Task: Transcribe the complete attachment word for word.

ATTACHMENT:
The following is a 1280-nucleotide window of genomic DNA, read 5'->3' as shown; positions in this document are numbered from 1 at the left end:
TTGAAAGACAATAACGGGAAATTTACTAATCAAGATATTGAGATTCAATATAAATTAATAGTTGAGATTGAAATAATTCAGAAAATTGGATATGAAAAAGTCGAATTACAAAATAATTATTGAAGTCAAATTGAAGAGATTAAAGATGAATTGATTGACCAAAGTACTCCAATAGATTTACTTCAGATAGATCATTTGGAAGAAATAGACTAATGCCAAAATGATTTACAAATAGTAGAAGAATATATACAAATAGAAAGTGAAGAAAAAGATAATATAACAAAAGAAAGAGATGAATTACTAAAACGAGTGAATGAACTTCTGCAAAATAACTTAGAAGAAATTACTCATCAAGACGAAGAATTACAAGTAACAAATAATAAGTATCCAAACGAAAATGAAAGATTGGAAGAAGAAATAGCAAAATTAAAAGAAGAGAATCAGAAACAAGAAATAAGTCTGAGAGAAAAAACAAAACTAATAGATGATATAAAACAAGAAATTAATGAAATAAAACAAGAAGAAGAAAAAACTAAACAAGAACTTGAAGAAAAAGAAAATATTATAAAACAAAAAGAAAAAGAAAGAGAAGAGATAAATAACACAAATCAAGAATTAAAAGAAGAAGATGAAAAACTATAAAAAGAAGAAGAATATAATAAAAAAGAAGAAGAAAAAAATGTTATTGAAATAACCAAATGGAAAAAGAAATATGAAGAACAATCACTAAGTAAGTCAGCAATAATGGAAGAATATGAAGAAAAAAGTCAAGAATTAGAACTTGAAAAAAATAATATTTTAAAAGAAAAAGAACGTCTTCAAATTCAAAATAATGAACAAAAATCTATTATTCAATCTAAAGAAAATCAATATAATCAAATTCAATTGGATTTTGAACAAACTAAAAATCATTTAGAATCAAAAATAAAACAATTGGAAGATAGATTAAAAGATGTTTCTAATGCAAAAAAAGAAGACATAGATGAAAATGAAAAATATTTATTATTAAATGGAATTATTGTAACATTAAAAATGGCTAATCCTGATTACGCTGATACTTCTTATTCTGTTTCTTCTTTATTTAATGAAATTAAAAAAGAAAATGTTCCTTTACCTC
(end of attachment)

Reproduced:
The following is a 1280-nucleotide window of genomic DNA, read 5'->3' as shown; positions in this document are numbered from 1 at the left end:
TTGAAAGACAATAACGGGAAATTTACTAATCAAGATATTGAGATTCAATATAAATTAATAGTTGAGATTGAAATAATTCAGAAAATTGGATATGAAAAAGTCGAATTACAAAATAATTATTGAAGTCAAATTGAAGAGATTAAAGATGAATTGATTGACCAAAGTACTCCAATAGATTTACTTCAGATAGATCATTTGGAAGAAATAGACTAATGCCAAAATGATTTACAAATAGTAGAAGAATATATACAAATAGAAAGTGAAGAAAAAGATAATATAACAAAAGAAAGAGATGAATTACTAAAACGAGTGAATGAACTTCTGCAAAATAACTTAGAAGAAATTACTCATCAAGACGAAGAATTACAAGTAACAAATAATAAGTATCCAAACGAAAATGAAAGATTGGAAGAAGAAATAGCAAAATTAAAAGAAGAGAATCAGAAACAAGAAATAAGTCTGAGAGAAAAAACAAAACTAATAGATGATATAAAACAAGAAATTAATGAAATAAAACAAGAAGAAGAAAAAACTAAACAAGAACTTGAAGAAAAAGAAAATATTATAAAACAAAAAGAAAAAGAAAGAGAAGAGATAAATAACACAAATCAAGAATTAAAAGAAGAAGATGAAAAACTATAAAAAGAAGAAGAATATAATAAAAAAGAAGAAGAAAAAAATGTTATTGAAATAACCAAATGGAAAAAGAAATATGAAGAACAATCACTAAGTAAGTCAGCAATAATGGAAGAATATGAAGAAAAAAGTCAAGAATTAGAACTTGAAAAAAATAATATTTTAAAAGAAAAAGAACGTCTTCAAATTCAAAATAATGAACAAAAATCTATTATTCAATCTAAAGAAAATCAATATAATCAAATTCAATTGGATTTTGAACAAACTAAAAATCATTTAGAATCAAAAATAAAACAATTGGAAGATAGATTAAAAGATGTTTCTAATGCAAAAAAAGAAGACATAGATGAAAATGAAAAATATTTATTATTAAATGGAATTATTGTAACATTAAAAATGGCTAATCCTGATTACGCTGATACTTCTTATTCTGTTTCTTCTTTATTTAATGAAATTAAAAAAGAAAATGTTCCTTTACCTC